Even among the relatively eclectic crowd at BarBelmont, artist K8 Hardy stands out. Her two-tone hair, signature blue glasses and ACT UP “HIV Positive” T-shirt signify more than just a style statement.
“I don’t give a fuck about fashion,” says the New York-based artist, although her upcoming Legendary — a fundraising performance for the Dallas Contemporary — is ostensibly a runway show. “I use fashion as an inspiration because we’re so oversaturated with images that fuel our consumption and our commercialism. That’s more interesting to me.”
Hardy’s September Issues installation at the Contemporary, which runs through December 30, illustrates her take on those five-pound glossies bursting with ads that arrive in mailboxes each August. Posing awkwardly in a too-tight pencil skirt or clutching a mash-up of the latest “it” bag with pastel-painted talons, the awkwardness of her body language and ridiculousness of the costumes recall an overly ambitious style blogger attending her first season of runway shows.
Her participation in Legendary is more as the director — rather than the star — but Hardy brings a big piece of herself into what is a largely an improvisational performance.
Both Legendary and September Issues could be seen as an outgrowth of Hardy’s successful Untitled Runway Show, 2012 performance earlier this year at the Whitney Museum’s 76th Biennial, which — according to The New York Times — was reminiscent of avant-garde designers such as Miguel Adrover, Susan Cianciolo and Bernadette Corporation.
A former stylist for Fischerspooner and co-founder of the queer feminist artist collective LTTR, Hardy was raised in Fort Worth and spent her teen years sneaking out to punk clubs on Greenville Avenue and creating ‘zines. Adopting her moniker from a play on classic Sk8r terminology, she was exploring a feminist voice in her music and writing, yet not defining what she did as “art.”
“I had gone to the Kimbell [Art Museum], but I couldn’t paint, so it never occurred to me I was an artist,” she says.
Hardy majored in women’s studies at Smith College in Massachusetts, and she found video production the perfect way to explore the topics of identity and gender power. Her professor, established artist and filmmaker Elisabeth Subrin, encouraged her, showing contemporary video arts and experimental film that, as Hardy says, “blew my mind.”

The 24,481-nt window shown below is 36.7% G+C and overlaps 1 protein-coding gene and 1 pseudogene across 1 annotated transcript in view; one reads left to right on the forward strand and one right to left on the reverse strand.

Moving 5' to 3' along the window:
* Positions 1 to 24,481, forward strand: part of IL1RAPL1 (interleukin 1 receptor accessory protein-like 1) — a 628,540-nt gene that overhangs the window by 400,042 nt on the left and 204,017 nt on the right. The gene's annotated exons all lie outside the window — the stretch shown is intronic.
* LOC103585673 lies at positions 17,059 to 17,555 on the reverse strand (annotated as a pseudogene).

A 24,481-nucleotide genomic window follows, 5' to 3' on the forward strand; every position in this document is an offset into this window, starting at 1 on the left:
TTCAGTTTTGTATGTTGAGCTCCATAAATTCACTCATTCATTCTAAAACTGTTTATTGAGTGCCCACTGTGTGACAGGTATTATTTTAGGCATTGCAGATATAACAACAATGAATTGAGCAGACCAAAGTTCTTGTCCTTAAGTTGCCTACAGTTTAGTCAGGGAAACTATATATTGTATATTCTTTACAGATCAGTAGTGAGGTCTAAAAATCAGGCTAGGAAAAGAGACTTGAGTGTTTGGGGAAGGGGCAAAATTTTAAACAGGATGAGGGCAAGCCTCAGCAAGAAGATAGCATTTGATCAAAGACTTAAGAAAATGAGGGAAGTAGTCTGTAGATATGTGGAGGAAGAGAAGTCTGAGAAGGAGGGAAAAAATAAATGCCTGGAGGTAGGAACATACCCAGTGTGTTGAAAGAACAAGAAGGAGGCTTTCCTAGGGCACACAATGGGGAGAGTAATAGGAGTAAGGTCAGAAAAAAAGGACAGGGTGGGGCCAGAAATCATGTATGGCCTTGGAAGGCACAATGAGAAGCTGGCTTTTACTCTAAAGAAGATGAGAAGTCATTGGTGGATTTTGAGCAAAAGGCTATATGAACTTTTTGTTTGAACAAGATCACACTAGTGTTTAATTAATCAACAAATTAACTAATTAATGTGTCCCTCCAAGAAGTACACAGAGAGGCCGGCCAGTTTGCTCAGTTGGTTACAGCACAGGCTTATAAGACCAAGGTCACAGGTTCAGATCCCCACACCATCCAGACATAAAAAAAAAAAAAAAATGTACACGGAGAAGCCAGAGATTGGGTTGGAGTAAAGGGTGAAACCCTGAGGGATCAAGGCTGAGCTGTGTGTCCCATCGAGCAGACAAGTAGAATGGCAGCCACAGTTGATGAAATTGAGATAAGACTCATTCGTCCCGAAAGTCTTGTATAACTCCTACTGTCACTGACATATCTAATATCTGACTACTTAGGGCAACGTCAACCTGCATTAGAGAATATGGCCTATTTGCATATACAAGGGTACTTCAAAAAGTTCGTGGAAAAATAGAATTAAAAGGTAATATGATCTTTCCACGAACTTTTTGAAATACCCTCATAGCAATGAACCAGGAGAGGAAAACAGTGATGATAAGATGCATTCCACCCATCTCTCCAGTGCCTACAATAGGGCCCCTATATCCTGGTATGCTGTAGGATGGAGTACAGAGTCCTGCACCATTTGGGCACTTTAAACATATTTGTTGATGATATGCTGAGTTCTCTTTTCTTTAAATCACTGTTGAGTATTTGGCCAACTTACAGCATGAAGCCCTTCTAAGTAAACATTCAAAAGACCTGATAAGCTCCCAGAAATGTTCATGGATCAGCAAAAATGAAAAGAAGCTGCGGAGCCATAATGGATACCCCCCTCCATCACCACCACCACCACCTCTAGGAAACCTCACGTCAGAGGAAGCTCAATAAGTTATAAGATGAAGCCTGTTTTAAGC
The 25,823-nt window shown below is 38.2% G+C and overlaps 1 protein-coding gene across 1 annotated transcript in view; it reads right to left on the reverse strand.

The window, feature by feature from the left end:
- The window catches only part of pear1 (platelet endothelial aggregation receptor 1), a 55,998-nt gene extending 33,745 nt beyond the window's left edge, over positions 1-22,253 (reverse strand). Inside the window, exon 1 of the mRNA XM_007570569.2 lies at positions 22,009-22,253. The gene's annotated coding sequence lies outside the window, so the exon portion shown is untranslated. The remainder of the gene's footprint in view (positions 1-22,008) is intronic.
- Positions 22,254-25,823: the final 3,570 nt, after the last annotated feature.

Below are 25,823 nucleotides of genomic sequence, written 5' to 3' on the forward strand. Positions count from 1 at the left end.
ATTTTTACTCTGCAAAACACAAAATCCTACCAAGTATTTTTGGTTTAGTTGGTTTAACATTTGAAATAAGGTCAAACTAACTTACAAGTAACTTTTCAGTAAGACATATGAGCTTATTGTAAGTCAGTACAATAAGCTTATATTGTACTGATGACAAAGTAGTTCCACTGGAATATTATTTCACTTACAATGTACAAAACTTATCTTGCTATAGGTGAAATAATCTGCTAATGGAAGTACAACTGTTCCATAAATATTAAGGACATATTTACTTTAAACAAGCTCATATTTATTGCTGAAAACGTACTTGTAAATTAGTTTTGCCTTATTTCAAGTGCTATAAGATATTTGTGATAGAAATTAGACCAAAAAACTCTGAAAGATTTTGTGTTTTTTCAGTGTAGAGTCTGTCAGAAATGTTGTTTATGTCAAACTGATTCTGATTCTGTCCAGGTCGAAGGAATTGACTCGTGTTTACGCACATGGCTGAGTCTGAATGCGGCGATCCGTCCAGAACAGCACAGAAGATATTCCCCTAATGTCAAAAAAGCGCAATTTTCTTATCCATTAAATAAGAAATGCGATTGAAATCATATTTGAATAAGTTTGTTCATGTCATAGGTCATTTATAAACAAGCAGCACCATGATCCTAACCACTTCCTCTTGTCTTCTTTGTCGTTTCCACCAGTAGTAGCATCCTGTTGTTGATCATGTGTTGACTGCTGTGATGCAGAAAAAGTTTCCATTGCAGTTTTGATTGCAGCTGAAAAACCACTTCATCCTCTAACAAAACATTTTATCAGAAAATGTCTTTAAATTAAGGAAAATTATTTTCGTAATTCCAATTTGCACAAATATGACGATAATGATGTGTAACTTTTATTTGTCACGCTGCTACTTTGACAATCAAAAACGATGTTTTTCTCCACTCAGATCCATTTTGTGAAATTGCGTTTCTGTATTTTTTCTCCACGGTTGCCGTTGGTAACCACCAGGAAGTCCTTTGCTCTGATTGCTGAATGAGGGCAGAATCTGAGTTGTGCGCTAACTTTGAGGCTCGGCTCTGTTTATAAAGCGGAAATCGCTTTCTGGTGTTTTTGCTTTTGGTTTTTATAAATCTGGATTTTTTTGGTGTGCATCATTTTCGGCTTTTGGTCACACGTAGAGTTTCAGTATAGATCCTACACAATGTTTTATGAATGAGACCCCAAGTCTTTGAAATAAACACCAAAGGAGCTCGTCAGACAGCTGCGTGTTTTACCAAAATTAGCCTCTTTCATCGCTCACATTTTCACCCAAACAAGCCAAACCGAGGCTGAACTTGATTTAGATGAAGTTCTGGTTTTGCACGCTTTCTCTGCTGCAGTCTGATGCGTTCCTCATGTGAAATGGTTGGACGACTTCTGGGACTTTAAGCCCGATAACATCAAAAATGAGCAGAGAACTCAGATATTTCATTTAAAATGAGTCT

Hardy started making and selling a “cinezine” of her films and played videos at shows of the conceptual art band Tracy + the Plastics. An internship with artist Miranda July led to a tour down the West Coast, with stops everywhere from Ladyfest to television access shows. As she expanded her work into live performance and photography, Hardy continued to use herself as the subject to avoid objectification and play with the fluidity of identity.
Her participation in Legendary is more as the director — rather than the star — but Hardy brings a big piece of herself into what is a largely an improvisational performance. For her, the most important thing is that Legendary is a “call and response” with the viewer, opening a dialogue that will continue long after the show is over.
“I don’t need to prove myself in my work,” she says. “I just let that be open to how the audience wants to receive it. Probably in a different life I was a politician because I like talking and I like listening. I feel my work is about agency — it’s an active, not a passive, way of living.”
Legendary by K8 Hardy takes place Thursday, October 4, 8:45 pm, at the Dallas Contemporary. All proceeds benefit Dallas Contemporary exhibitions and learning programs. September Issues runs through December 30.